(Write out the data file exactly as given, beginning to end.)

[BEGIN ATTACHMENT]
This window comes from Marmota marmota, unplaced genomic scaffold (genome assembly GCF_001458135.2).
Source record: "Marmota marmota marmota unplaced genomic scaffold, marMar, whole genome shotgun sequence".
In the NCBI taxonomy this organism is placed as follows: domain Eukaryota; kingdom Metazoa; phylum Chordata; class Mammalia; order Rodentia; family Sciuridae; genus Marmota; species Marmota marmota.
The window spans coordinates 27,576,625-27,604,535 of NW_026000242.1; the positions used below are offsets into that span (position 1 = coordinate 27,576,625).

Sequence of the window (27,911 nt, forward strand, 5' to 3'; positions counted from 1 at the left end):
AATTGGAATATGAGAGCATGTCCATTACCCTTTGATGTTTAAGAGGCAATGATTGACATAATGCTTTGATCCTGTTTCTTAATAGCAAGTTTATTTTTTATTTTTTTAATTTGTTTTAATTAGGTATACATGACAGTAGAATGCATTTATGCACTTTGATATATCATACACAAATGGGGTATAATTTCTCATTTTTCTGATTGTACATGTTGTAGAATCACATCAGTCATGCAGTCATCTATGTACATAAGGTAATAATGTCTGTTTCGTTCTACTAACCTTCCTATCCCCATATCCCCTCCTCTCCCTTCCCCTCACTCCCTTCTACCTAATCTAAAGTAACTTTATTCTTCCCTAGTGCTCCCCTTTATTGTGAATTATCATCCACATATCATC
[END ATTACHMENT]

This window comes from Marmota marmota, unplaced genomic scaffold (genome assembly GCF_001458135.2).
Source record: "Marmota marmota marmota unplaced genomic scaffold, marMar, whole genome shotgun sequence".
In the NCBI taxonomy this organism is placed as follows: domain Eukaryota; kingdom Metazoa; phylum Chordata; class Mammalia; order Rodentia; family Sciuridae; genus Marmota; species Marmota marmota.
The window spans coordinates 27,576,625-27,604,535 of NW_026000242.1; the positions used below are offsets into that span (position 1 = coordinate 27,576,625).

Sequence of the window (27,911 nt, forward strand, 5' to 3'; positions counted from 1 at the left end):
AATTGGAATATGAGAGCATGTCCATTACCCTTTGATGTTTAAGAGGCAATGATTGACATAATGCTTTGATCCTGTTTCTTAATAGCAAGTTTATTTTTTATTTTTTTAATTTGTTTTAATTAGGTATACATGACAGTAGAATGCATTTATGCACTTTGATATATCATACACAAATGGGGTATAATTTCTCATTTTTCTGATTGTACATGTTGTAGAATCACATCAGTCATGCAGTCATCTATGTACATAAGGTAATAATGTCTGTTTCGTTCTACTAACCTTCCTATCCCCATATCCCCTCCTCTCCCTTCCCCTCACTCCCTTCTACCTAATCTAAAGTAACTTTATTCTTCCCTAGTGCTCCCCTTTATTGTGAATTATCATCCACATATCATC